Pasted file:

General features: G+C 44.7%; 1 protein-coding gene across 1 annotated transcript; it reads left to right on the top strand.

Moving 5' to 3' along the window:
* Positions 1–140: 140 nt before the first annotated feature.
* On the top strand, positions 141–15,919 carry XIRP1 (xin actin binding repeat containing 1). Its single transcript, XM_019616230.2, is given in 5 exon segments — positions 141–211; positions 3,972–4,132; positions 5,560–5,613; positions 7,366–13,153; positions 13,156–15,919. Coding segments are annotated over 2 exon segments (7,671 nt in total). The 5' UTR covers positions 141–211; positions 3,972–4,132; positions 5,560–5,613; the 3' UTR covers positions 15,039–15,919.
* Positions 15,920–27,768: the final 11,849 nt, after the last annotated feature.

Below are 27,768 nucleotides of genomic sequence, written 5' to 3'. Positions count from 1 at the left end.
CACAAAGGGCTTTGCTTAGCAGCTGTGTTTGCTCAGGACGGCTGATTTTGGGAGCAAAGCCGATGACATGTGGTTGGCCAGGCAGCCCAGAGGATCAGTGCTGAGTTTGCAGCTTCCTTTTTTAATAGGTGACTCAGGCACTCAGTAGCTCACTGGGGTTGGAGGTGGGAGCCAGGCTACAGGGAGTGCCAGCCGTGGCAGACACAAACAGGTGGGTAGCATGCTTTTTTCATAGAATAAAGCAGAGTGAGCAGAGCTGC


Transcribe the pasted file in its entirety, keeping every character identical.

General features: G+C 44.7%; 1 protein-coding gene across 1 annotated transcript; it reads left to right on the top strand.

Moving 5' to 3' along the window:
* Positions 1–140: 140 nt before the first annotated feature.
* On the top strand, positions 141–15,919 carry XIRP1 (xin actin binding repeat containing 1). Its single transcript, XM_019616230.2, is given in 5 exon segments — positions 141–211; positions 3,972–4,132; positions 5,560–5,613; positions 7,366–13,153; positions 13,156–15,919. Coding segments are annotated over 2 exon segments (7,671 nt in total). The 5' UTR covers positions 141–211; positions 3,972–4,132; positions 5,560–5,613; the 3' UTR covers positions 15,039–15,919.
* Positions 15,920–27,768: the final 11,849 nt, after the last annotated feature.

Below are 27,768 nucleotides of genomic sequence, written 5' to 3'. Positions count from 1 at the left end.
CACAAAGGGCTTTGCTTAGCAGCTGTGTTTGCTCAGGACGGCTGATTTTGGGAGCAAAGCCGATGACATGTGGTTGGCCAGGCAGCCCAGAGGATCAGTGCTGAGTTTGCAGCTTCCTTTTTTAATAGGTGACTCAGGCACTCAGTAGCTCACTGGGGTTGGAGGTGGGAGCCAGGCTACAGGGAGTGCCAGCCGTGGCAGACACAAACAGGTGGGTAGCATGCTTTTTTCATAGAATAAAGCAGAGTGAGCAGAGCTGC